Liquor, Bond, Dark: A Short Story

It's Dark out there

They say when you sleep you dream of being me,” she says, moving a finger down the sweat of the tumbler. The mute torrent of Tokyo rain on the glass walls smudges neon in broad strokes across the skyline.

“Entertainment Weekly,” Bond says. “A reputable publication.”

The glow of the bar lights the shadows of his face, angular, his eyes barely readable.

“Are they correct?” she asks, shifting on the bar stool, removing a clip and placing a Falcon on the bar beside her glass.

“I might have, once. In your heyday,” he says, leaning further into the bar. “Out there when you were more of an idea than an execution, when your environment didn’t quite live up to your values, when your words didn’t quite match who we thought you were. Back then, you were new, exciting, challenging, a woman who wasn’t like the archaeologist. The very idea of you in a navy suit with a silencer and a crop-cut. The very idea of you was seductive. It was enough for you to awake in a rainy Chicago noirscape and see robots on the horizon; flashes of red. Now, when I look at all my past indiscretions… I do dream of being you sometimes. I dream of being an icon that has nothing to prove, like you do. I have been around a long time, my friend.”

“When you were young,” she says, and smiles slowly as the ice melts in the single malt, “you were the most handsome of them all.”

She can see a strand of grey in his full head of dark hair, and she winces just enough so that he sees it.

Her taut pale skin, her large, piercing eyes, her tall capable stature, her little pixie cut settled playfully on her head. She is still young because the very memory of her is fuelling her existence, strengthened by Perfect Dark Zero, but not in the way they wanted. She is womanly, but not in a judgemental way. She is almost androgynous, but not apologetically so.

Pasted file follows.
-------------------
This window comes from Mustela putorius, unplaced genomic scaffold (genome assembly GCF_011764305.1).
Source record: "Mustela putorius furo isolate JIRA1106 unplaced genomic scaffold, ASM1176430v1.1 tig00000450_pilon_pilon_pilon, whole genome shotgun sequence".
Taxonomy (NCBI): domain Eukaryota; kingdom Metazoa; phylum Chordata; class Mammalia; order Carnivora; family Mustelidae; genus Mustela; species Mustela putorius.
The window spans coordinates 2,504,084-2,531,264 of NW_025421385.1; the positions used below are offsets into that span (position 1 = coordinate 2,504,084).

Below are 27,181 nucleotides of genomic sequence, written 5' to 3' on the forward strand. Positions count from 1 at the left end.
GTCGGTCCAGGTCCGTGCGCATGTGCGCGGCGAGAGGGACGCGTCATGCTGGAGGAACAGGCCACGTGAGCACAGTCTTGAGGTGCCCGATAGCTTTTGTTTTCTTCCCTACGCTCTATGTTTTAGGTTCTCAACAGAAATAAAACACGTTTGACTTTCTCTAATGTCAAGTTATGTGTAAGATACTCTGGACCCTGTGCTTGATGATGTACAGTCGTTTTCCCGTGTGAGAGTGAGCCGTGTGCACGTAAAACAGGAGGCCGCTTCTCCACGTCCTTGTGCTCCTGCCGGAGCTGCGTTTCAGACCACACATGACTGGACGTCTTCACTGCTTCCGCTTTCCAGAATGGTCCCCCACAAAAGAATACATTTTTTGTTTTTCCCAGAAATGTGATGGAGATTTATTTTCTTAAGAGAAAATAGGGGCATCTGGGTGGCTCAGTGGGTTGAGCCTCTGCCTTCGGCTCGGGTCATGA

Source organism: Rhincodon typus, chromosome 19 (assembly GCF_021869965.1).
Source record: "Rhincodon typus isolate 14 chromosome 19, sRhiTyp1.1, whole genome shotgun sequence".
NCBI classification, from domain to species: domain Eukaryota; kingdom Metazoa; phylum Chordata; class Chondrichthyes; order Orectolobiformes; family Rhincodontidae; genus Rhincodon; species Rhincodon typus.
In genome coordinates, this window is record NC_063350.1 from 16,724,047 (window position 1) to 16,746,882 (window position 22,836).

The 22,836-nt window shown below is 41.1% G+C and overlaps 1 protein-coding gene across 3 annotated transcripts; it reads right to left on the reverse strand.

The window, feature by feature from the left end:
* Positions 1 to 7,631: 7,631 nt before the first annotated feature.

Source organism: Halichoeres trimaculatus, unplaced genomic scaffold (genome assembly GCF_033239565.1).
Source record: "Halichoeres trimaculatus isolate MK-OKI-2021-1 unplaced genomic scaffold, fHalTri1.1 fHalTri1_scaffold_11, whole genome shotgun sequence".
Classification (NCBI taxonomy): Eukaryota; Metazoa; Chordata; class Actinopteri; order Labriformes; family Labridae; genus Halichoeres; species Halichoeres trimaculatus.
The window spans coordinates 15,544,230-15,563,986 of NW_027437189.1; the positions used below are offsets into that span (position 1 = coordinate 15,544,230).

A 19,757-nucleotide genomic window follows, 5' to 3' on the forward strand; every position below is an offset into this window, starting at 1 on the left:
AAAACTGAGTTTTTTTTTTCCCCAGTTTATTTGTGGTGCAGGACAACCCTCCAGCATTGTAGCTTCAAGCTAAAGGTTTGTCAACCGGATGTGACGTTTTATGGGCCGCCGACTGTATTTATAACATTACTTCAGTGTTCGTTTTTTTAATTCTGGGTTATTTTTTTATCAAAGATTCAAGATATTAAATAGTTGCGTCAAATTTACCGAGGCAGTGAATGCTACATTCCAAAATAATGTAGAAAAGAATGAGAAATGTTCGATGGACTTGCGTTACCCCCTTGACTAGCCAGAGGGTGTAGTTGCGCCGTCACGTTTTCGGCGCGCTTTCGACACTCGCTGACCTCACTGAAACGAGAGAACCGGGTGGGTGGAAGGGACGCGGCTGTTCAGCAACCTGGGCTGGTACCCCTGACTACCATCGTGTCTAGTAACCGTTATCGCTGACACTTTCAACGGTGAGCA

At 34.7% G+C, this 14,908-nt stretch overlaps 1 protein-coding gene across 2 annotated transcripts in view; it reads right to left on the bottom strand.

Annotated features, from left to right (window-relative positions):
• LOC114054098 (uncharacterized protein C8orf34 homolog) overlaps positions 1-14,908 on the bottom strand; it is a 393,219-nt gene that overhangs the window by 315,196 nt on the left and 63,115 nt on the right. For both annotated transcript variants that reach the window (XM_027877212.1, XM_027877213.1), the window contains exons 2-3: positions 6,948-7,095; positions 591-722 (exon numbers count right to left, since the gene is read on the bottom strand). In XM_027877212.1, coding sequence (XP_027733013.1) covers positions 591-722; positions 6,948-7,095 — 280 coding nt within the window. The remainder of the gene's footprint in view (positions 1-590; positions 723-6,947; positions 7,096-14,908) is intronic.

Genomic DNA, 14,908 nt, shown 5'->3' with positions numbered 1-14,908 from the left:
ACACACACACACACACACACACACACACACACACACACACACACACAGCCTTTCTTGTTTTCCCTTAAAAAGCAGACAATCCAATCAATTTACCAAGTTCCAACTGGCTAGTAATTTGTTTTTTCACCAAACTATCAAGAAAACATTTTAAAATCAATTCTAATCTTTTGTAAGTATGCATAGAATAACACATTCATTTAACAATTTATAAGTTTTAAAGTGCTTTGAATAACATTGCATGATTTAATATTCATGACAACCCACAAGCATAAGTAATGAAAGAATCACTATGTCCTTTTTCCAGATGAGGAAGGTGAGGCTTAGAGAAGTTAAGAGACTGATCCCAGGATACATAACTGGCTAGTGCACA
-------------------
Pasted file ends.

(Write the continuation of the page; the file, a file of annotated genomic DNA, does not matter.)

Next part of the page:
“The thing I admired about you,” Bond says, as he lifted his drink to his lips, “is that you never wanted to be a man.”

She laughs. “Oh I longed to be a man. Do you know I get on the ‘sexiest’ lists to this day? And though they go out of their ways to mark me as not sexy enough by far, I am still rated by my looks and not my multiplayer. My multiplayer was better than yours! And still they’d say, oh Goldeneye, Goldeneye’s the one. It has the realism. The realism and no man in a flying laptop.”

Bond raises an eyebrow. “They would bring up the laptop.”

“The laptop wasn’t my idea! I just had to work with it. Look: the truth is, I knew I’d be measured by who I was against you. But you predated Goldeneye. You came with a lot of goodwill. People wanted to be you. They never wanted to be me. You had preordained missions, I was doing them for the first time.”

“I remember your gloved hands,” Bond says, gesturing to the barman for a martini. “Like Counter Strike Leet hands.”

“These gloves?” she says, laying black leather on the bar. Bond picks the gloves up, examines them. They still feel new. He tries to fit a hand in, but they are too small for him. She has long, dainty fingers, the sort you’d think would never strangle a man, but the sort that could. He nods.

“Sometimes the only way you could navigate DataDyne was by looking to see if there was blood on the walls from the last time you came that way,” he smiles. “I saw your mission reports. Didn’t you think Carrington was an old wretch?”

“Carrington reminded me of you,” she says. “Of you in another life.”

They laugh.

She has no cynicism or sharp edges; she never wanted to ‘fuck shit up’ like everyone wants women to these days, as if violent heroism were something to aspire to, rather she favoured cleanliness. The rail gun, for example, was a cleaner’s tool, wasn’t designed for massacre, rather for guerilla warfare. Pragmatic.

“You were never uncouth like me,” Bond says. “You were never gung-ho or reckless. A professional. And you had better gadgets.”

“The cutscenes were never flattering. I felt more myself when I was shooting people.” She sighs. “It became a farce, later, didn’t it. The Skedar. Carroll. At least you didn’t have to have a story to have people care about you.”

“My story was prefabricated, renowned. I can never retire.”

She notices that he looks a little sad now, but then he is distracted: a redhead has appeared behind Joanna. She is thinner, with painted nails, with a catsuit unzipped to her navel.

“She’s here, isn’t she,” Joanna says. “My replacement.”

“She’s here,” Bond nods.

“Take me back to yours,” Joanna says. “Take me back to the shadows.”


  1. Filip Sz 10/22/2013 / 12:57 am

    It’s been a while since anyone else has brought her up. The conversation reminded me of a typical scene right out from one of the movies. The ending was good closure. The moment I read ‘redhead’ I knew.
    One of my favourite games. Love your work. It all fits perfectly together.

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